How Optical Character Recognition (OCR) Raises the Stakes for Online Gambling
New use cases for Optical Character Recognition (OCR) technology continues to materialize. Veterans of the OCR and document capture industry that we speak with are gobsmacked when we share how this well-established technology is being used in new and innovative ways. A recent example involves the use of computer vision in the online gaming industry.
The global online gambling market is currently valued at around $45 billion and estimated to double to more than $90 billion within the next 5 years.
Online gambling consists of playing casino games, poker and sports betting via the internet. Due to increased adoption, widespread internet connectivity and mobile technology advancements such as smartphones and tablets, the online gambling market is currently experiencing astounding growth.
These technical and network enhancements also give rise to new types of online gambling such as “live dealer” casinos. Online gambling recreates the look and feel of a brick-and-mortar casino and features genuine professionally trained croupiers managing classic casino table games such as blackjack, roulette and poker. The croupier is responsible for collecting stakes and paying out winnings and uses high-quality live HD streaming to do so. One of the latest ways online casinos can transmit this real-time card data from the virtual tables to the players is through the use of OCR technology.
A brief history on OCR
OCR is the electronic translation of scanned images of machine-printed text into machine-encoded text. It’s used to convert books and documents into electronic files or to publish text on a website. OCR makes it possible to edit the text, search for a word or phrase, store it more compactly, and display or print a copy. Based on the analysis of sequential lines and curves, OCR makes “best guesses” at characters using database look-up tables to closely associate or match the strings of characters that form words.
The basis of OCR technology was originally patented out of Germany in the 1920s, but it was not until 1950 that David H Shepard, a former cryptanalyst from US military, delivered the world’s first commercial OCR system. In the 1960s, Reader’s Digest built an OCR document reader to digitize serial numbers from coupons returned from print advertisements. By 1974, Ray Kurzweil developed the first omni-font OCR system – a computer program capable of recognizing text in any standard font, initially designed as a reading machine for the visually impaired. With Kurzweil’s application, the computer ingests printed content and it reads the text aloud to its audience. The technology went mainstream and was sold to Xerox in 1980 who further commercialized paper to text conversion.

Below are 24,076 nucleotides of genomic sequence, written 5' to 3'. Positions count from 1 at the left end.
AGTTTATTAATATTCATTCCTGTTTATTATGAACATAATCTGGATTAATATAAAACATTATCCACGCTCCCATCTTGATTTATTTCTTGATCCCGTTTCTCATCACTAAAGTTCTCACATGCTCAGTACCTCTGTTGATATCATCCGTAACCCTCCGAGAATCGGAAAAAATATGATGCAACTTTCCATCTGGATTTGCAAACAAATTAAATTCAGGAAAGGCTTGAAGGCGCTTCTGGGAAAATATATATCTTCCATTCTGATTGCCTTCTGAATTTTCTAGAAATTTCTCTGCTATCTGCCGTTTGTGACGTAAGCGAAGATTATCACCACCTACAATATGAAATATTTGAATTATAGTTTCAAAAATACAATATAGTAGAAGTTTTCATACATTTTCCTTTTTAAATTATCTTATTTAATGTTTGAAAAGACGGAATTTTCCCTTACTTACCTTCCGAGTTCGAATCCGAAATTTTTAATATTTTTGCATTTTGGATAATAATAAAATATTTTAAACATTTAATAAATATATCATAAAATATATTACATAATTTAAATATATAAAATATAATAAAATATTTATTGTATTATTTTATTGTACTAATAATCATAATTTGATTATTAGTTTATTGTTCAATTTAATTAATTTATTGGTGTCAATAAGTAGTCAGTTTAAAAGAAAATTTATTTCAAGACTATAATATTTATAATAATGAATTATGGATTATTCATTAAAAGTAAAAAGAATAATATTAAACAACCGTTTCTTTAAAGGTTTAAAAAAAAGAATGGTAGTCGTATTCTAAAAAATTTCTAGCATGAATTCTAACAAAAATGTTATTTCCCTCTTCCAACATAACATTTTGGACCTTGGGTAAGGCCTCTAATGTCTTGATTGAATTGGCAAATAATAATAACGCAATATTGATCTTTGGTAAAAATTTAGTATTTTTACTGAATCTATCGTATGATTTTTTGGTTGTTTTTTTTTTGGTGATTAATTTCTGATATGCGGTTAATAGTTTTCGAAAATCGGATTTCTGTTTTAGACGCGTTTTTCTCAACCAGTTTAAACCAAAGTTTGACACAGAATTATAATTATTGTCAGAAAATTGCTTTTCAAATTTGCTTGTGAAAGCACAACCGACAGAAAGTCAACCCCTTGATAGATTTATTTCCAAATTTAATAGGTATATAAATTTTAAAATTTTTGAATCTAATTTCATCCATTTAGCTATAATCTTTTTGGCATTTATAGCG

Changing the game for virtual croupiers
So how is the technology being used in online gambling? OCR effectively monitors the gaming room using specialized cameras to capture the raw game data and analyze the cards, suits and symbols. Next, it’s cross referenced to a rapid response quick lookup database which then displays the results on the screen. This real-time data allows players to make more informed betting decisions.
Traditionally online gambling games were managed by use of radio frequency identification (RFID); each card within an active deck equipped with a tiny microchip scanned by the dealer, before being dealt on the table. The adoption of OCR has rendered this approach obsolete, and dealers can now use conventional playing cards rather than expensive RFID-enabled alternatives. This results in better user experience, with players no longer noticing the difference between playing online or in a real casino, as relevant information such as value of a hand, stakes, etc. are displayed in real time. This approach also benefits the croupiers as they are better able to monitor the games they are managing and can analyze the player’s bets and hands in real time.
OCR technology is still the backbone of the document scanning and document management industry but has also been incorporated into several other applications such as invoice processing systems, data entry automation, automatic number plate recognition, passport recognition and ID verification and business card capture. The technology is also finding new markets such as robotic process automation (RPA), eDiscovery and data loss prevention (DLP) as well as still being a mainstay of the assistive technology market for blind and visually impaired users. With the rise of new use cases for computer vision in the Internet of Things (IoT) field, we’re excited to see what the next 12 months holds.